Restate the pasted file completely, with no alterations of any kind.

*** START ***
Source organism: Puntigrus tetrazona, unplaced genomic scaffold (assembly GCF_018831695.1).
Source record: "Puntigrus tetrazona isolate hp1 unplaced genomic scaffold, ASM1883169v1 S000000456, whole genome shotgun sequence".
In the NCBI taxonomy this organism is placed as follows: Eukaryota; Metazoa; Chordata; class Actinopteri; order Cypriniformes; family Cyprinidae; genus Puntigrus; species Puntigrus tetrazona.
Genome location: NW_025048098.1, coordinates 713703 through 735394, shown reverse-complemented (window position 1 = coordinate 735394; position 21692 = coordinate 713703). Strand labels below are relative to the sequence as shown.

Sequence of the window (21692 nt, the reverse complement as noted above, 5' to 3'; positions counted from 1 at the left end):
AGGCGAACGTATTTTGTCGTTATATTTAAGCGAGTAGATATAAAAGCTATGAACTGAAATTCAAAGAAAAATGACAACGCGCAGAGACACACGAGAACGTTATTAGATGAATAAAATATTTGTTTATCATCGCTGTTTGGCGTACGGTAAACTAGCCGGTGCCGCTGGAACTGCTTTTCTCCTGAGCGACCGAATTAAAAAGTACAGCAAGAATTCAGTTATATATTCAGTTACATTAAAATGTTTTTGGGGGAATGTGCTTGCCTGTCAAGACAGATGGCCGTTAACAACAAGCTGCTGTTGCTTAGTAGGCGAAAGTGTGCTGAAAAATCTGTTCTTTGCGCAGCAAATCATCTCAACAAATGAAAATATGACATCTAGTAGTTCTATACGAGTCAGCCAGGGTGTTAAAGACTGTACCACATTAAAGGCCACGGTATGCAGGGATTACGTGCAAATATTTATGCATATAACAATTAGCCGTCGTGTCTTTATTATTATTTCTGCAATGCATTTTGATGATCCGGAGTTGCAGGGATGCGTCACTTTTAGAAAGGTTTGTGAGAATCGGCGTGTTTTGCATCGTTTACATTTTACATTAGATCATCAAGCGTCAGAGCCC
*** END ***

Source organism: Puntigrus tetrazona, unplaced genomic scaffold (assembly GCF_018831695.1).
Source record: "Puntigrus tetrazona isolate hp1 unplaced genomic scaffold, ASM1883169v1 S000000456, whole genome shotgun sequence".
In the NCBI taxonomy this organism is placed as follows: Eukaryota; Metazoa; Chordata; class Actinopteri; order Cypriniformes; family Cyprinidae; genus Puntigrus; species Puntigrus tetrazona.
Genome location: NW_025048098.1, coordinates 713703 through 735394, shown reverse-complemented (window position 1 = coordinate 735394; position 21692 = coordinate 713703). Strand labels below are relative to the sequence as shown.

Sequence of the window (21692 nt, the reverse complement as noted above, 5' to 3'; positions counted from 1 at the left end):
AGGCGAACGTATTTTGTCGTTATATTTAAGCGAGTAGATATAAAAGCTATGAACTGAAATTCAAAGAAAAATGACAACGCGCAGAGACACACGAGAACGTTATTAGATGAATAAAATATTTGTTTATCATCGCTGTTTGGCGTACGGTAAACTAGCCGGTGCCGCTGGAACTGCTTTTCTCCTGAGCGACCGAATTAAAAAGTACAGCAAGAATTCAGTTATATATTCAGTTACATTAAAATGTTTTTGGGGGAATGTGCTTGCCTGTCAAGACAGATGGCCGTTAACAACAAGCTGCTGTTGCTTAGTAGGCGAAAGTGTGCTGAAAAATCTGTTCTTTGCGCAGCAAATCATCTCAACAAATGAAAATATGACATCTAGTAGTTCTATACGAGTCAGCCAGGGTGTTAAAGACTGTACCACATTAAAGGCCACGGTATGCAGGGATTACGTGCAAATATTTATGCATATAACAATTAGCCGTCGTGTCTTTATTATTATTTCTGCAATGCATTTTGATGATCCGGAGTTGCAGGGATGCGTCACTTTTAGAAAGGTTTGTGAGAATCGGCGTGTTTTGCATCGTTTACATTTTACATTAGATCATCAAGCGTCAGAGCCC